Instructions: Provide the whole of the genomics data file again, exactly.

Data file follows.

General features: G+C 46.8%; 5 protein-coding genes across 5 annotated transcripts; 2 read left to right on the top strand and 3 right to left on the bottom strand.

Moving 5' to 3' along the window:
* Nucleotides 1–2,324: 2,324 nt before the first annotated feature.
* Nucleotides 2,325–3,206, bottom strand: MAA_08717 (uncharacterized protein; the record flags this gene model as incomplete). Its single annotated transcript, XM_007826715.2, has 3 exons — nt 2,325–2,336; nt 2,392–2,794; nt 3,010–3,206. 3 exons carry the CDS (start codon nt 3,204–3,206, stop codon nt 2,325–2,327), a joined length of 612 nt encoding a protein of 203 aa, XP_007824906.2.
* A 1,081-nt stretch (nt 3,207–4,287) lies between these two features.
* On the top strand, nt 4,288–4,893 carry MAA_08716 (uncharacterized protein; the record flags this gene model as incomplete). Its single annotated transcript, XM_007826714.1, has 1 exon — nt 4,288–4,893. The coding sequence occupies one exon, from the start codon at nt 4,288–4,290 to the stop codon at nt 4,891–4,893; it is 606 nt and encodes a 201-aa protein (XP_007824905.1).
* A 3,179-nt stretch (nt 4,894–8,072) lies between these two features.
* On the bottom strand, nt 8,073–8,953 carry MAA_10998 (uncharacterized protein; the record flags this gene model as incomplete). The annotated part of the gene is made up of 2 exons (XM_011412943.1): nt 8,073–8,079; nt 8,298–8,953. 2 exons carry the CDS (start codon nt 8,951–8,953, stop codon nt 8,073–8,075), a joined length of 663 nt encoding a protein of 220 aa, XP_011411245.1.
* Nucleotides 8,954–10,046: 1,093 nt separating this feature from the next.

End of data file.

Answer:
General features: G+C 46.8%; 5 protein-coding genes across 5 annotated transcripts; 2 read left to right on the top strand and 3 right to left on the bottom strand.

Moving 5' to 3' along the window:
* Nucleotides 1–2,324: 2,324 nt before the first annotated feature.
* Nucleotides 2,325–3,206, bottom strand: MAA_08717 (uncharacterized protein; the record flags this gene model as incomplete). Its single annotated transcript, XM_007826715.2, has 3 exons — nt 2,325–2,336; nt 2,392–2,794; nt 3,010–3,206. 3 exons carry the CDS (start codon nt 3,204–3,206, stop codon nt 2,325–2,327), a joined length of 612 nt encoding a protein of 203 aa, XP_007824906.2.
* A 1,081-nt stretch (nt 3,207–4,287) lies between these two features.
* On the top strand, nt 4,288–4,893 carry MAA_08716 (uncharacterized protein; the record flags this gene model as incomplete). Its single annotated transcript, XM_007826714.1, has 1 exon — nt 4,288–4,893. The coding sequence occupies one exon, from the start codon at nt 4,288–4,290 to the stop codon at nt 4,891–4,893; it is 606 nt and encodes a 201-aa protein (XP_007824905.1).
* A 3,179-nt stretch (nt 4,894–8,072) lies between these two features.
* On the bottom strand, nt 8,073–8,953 carry MAA_10998 (uncharacterized protein; the record flags this gene model as incomplete). The annotated part of the gene is made up of 2 exons (XM_011412943.1): nt 8,073–8,079; nt 8,298–8,953. 2 exons carry the CDS (start codon nt 8,951–8,953, stop codon nt 8,073–8,075), a joined length of 663 nt encoding a protein of 220 aa, XP_011411245.1.
* Nucleotides 8,954–10,046: 1,093 nt separating this feature from the next.